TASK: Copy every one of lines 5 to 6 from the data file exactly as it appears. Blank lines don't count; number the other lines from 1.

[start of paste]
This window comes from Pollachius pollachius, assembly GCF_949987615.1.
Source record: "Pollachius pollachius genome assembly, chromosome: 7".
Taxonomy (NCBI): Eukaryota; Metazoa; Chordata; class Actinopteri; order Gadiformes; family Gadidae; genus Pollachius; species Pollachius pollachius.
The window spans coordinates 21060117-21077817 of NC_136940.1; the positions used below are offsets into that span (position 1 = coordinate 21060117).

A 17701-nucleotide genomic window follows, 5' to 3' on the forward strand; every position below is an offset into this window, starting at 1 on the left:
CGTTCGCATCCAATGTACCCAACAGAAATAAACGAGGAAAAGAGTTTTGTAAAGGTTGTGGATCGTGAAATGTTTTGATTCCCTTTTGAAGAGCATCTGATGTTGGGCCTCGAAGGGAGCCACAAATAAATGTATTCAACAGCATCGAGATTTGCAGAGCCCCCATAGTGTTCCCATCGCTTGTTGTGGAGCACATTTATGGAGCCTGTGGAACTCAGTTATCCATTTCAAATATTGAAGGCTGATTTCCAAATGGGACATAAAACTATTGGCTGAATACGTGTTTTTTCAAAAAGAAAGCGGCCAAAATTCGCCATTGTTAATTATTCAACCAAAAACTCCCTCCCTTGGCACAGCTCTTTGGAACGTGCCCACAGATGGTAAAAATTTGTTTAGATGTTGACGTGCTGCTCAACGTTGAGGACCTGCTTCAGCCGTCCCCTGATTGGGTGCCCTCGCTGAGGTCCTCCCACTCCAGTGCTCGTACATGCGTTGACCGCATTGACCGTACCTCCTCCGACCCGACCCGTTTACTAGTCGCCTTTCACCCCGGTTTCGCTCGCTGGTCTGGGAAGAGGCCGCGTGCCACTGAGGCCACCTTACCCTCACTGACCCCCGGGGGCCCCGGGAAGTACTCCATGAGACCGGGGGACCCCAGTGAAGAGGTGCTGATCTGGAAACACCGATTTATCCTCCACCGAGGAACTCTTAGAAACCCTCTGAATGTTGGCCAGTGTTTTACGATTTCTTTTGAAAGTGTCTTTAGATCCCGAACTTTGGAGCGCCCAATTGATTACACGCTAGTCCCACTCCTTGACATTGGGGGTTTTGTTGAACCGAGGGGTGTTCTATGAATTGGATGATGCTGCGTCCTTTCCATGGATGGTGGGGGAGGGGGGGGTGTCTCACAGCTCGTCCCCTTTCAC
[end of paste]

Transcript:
A 17701-nucleotide genomic window follows, 5' to 3' on the forward strand; every position below is an offset into this window, starting at 1 on the left:
CGTTCGCATCCAATGTACCCAACAGAAATAAACGAGGAAAAGAGTTTTGTAAAGGTTGTGGATCGTGAAATGTTTTGATTCCCTTTTGAAGAGCATCTGATGTTGGGCCTCGAAGGGAGCCACAAATAAATGTATTCAACAGCATCGAGATTTGCAGAGCCCCCATAGTGTTCCCATCGCTTGTTGTGGAGCACATTTATGGAGCCTGTGGAACTCAGTTATCCATTTCAAATATTGAAGGCTGATTTCCAAATGGGACATAAAACTATTGGCTGAATACGTGTTTTTTCAAAAAGAAAGCGGCCAAAATTCGCCATTGTTAATTATTCAACCAAAAACTCCCTCCCTTGGCACAGCTCTTTGGAACGTGCCCACAGATGGTAAAAATTTGTTTAGATGTTGACGTGCTGCTCAACGTTGAGGACCTGCTTCAGCCGTCCCCTGATTGGGTGCCCTCGCTGAGGTCCTCCCACTCCAGTGCTCGTACATGCGTTGACCGCATTGACCGTACCTCCTCCGACCCGACCCGTTTACTAGTCGCCTTTCACCCCGGTTTCGCTCGCTGGTCTGGGAAGAGGCCGCGTGCCACTGAGGCCACCTTACCCTCACTGACCCCCGGGGGCCCCGGGAAGTACTCCATGAGACCGGGGGACCCCAGTGAAGAGGTGCTGATCTGGAAACACCGATTTATCCTCCACCGAGGAACTCTTAGAAACCCTCTGAATGTTGGCCAGTGTTTTACGATTTCTTTTGAAAGTGTCTTTAGATCCCGAACTTTGGAGCGCCCAATTGATTACACGCTAGTCCCACTCCTTGACATTGGGGGTTTTGTTGAACCGAGGGGTGTTCTATGAATTGGATGATGCTGCGTCCTTTCCATGGATGGTGGGGGAGGGGGGGGTGTCTCACAGCTCGTCCCCTTTCAC